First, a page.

The early 20th century French writer Marcel Proust, so literary legend goes, was inspired to write his monumental novel A Remembrance of Things Past, after eating a madeleine (a sweet cookie, now available at Starbuck’s, but not in his time) and drinking a cup of tea.
Literary and other scholars have surely written a lot of stuff that I’ve never read exploring the idea of involuntary memory triggered by sensory experience, as Proust always claimed that eating the little cookie crumbled into his tea was what prompted him to write his semi-autobiographical work that took 13 years — he was still tinkering with it when he died in 1922 — and totaled nearly 1.5 million words in seven volumes.
I have lots of memories related to more than 30 years of writing about sports and other subjects for newspapers, but I must admit I’ve never been inspired to do anything similar after walking through a smelly locker room — a much more intense sensory experience than the Frenchman’s snack.
I got to thinking about all this after listening to one of my favorite radio programs, NPR’s “Science Friday” on the way home from a little holiday catching up at the office this afternoon. A researcher was talking about the relationship between smell, memory and learning with the program’s host, Ira Flatow. (Eternal kudos to the show “The Big Bang Theory” for including him in an episode where the insufferable Sheldon Cooper earns media attention through some of his obscure research.)
The show used the Thanksgiving holiday as a jumping off point for a discussion of how humans associate smells with past experiences and how they incorporate that into their knowledge of the world.
And this holiday does give me a little bit of that Proustian experience, as the smell of a Thanksgiving feast brings back lots of good memories. At this holiday, I always think of my parents packing us up for the trip to Saluda County, S.C, where my Aunt Hazel was the Cannon family’s capable Thanksgiving host for years — always a big turkey and whatever wild game the men could bring back out of the woods over the long holiday weekend.
And for non-hunters like me, there were football games to be played out in the field next to her house, and the usual run of games on TV, plenty even in those pre-ESPN days.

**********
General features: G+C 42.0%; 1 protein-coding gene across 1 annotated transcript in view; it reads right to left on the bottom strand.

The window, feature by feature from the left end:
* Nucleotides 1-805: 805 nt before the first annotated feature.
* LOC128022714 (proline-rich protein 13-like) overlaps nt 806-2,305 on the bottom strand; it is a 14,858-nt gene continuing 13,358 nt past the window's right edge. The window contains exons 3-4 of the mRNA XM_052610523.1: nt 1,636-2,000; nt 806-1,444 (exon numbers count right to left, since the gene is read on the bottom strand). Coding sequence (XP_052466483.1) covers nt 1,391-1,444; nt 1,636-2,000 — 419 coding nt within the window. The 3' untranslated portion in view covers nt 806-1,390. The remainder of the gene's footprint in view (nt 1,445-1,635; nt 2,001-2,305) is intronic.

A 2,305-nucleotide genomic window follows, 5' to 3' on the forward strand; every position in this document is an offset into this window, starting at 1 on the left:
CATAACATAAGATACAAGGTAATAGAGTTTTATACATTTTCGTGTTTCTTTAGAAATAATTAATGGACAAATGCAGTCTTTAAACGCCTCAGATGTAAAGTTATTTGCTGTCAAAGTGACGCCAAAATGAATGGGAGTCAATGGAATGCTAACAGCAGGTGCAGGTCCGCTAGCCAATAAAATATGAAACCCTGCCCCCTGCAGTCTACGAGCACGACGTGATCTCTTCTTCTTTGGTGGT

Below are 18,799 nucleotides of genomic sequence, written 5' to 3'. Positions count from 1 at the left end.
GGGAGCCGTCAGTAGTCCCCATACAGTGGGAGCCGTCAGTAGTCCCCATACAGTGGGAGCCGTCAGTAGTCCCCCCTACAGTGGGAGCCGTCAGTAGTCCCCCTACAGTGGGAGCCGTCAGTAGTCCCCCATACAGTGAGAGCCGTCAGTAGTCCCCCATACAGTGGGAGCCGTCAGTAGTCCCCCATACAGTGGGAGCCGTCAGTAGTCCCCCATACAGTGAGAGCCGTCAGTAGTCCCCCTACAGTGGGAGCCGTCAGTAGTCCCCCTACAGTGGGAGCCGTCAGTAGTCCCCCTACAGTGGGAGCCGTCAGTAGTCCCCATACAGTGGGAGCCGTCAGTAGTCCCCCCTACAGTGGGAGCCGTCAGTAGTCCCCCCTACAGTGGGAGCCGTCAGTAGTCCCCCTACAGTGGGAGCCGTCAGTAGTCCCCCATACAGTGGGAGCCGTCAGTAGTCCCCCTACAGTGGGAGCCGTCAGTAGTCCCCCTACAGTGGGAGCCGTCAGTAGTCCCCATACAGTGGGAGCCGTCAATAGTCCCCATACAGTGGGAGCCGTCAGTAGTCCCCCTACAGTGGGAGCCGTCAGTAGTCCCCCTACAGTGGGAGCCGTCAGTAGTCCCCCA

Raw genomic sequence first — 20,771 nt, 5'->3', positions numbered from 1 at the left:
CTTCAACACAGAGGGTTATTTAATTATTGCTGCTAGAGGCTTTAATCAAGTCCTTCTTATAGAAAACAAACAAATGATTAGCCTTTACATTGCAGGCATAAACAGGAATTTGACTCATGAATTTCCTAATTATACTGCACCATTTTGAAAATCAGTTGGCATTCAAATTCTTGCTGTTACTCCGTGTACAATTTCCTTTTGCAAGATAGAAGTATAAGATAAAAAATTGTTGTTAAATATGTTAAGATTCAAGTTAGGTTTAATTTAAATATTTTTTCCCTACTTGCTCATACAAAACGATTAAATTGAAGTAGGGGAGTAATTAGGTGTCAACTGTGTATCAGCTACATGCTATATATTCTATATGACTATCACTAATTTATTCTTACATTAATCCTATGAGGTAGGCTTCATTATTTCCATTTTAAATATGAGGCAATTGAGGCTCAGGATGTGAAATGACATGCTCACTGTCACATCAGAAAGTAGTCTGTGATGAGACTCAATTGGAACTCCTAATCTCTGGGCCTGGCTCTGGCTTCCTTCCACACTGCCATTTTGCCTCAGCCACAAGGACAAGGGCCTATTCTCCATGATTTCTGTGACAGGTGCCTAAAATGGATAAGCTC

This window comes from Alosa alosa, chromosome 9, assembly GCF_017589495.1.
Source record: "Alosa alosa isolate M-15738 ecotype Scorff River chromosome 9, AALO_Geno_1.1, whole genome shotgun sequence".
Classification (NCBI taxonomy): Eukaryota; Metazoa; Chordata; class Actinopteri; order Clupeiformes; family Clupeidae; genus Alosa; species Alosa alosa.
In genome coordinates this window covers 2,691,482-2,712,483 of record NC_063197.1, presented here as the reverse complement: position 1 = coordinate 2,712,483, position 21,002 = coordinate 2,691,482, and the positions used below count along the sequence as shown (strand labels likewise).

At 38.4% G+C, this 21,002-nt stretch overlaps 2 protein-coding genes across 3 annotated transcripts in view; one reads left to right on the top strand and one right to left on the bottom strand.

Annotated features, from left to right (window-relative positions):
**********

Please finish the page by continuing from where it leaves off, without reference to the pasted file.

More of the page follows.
So in the spirit of Proust, that association leads to another association. As I sit and eat a turkey sandwich before heading out to cover a high school football game, I’m thinking about football seasons past.
I’m fortunate to have one probably final opportunity to cover a game tonight as I go see a Class 4AA state quarterfinal game between Mallard Creek (13-0) and Vance (10-4), the two Charlotte schools I’ve seen the most this season. It’s a rematch of the regular season meeting, won about a month ago by Mallard Creek, 44-20 — actually one of the best games anyone’s given the Mavericks this season. I’ve enjoyed my encounters with players and coaches from both teams and it’s a shame one of them will end its season tonight.
But there are other playoff games tonight in states stretching from Pennsylvania to Texas, where we’ve lived and made a lot of memories, and where I’ve seen a lot of good high school football. Starting closest to here and working my way across the country, I’ll be following:
(1) Myrtle Beach at Bluffton in the Class AAA Lower State championship game. I covered the Seahawks and their legendary coach Doug Shaw for a couple of seasons in the late Seventies while with The Sun News. The Seahawks are trying to make it back to the state championship game for the third straight season.
(2) Pensacola High vs. Fort Walton Beach Choctawhatchee: When we worked in Pensacola, Fla., I watched future NFL linebacker Derrick Brooks play his senior season at Pensacola High, and “Choctaw” is the older school in a neat intracity rivalry just one county east from Pensacola. (Go west of Pensacola and you’re in Alabama…)
(3) Navasota vs. Tyler Chapel Hill in a Class AAA regional game Waco, Texas: Jayne and I spent a fun year working for The Examiner in Navasota, an interesting little town not far from College Station. And a note on the game site: in Texas, playoff games are played at neutral sites. It’s fun for the players as later-round games may end up being played at college, or even professional, stadiums.
(4) North Allegheny vs. Woodland Hills at Heinz Field in Pittsburgh on Saturday: This is the Class AAAA (or “Quad A” in the local slang) championship game for the WPIAL — pronounce it like “wippy-ul” and in Western Pennsylvania it’s probably still a bigger deal than winning the newer PIAA state title game.
For some reason, I’m now hungry for a madeleine…. I wonder if they’ll have any at the concession stand this evening….. Hope you all had a great Thanksgiving.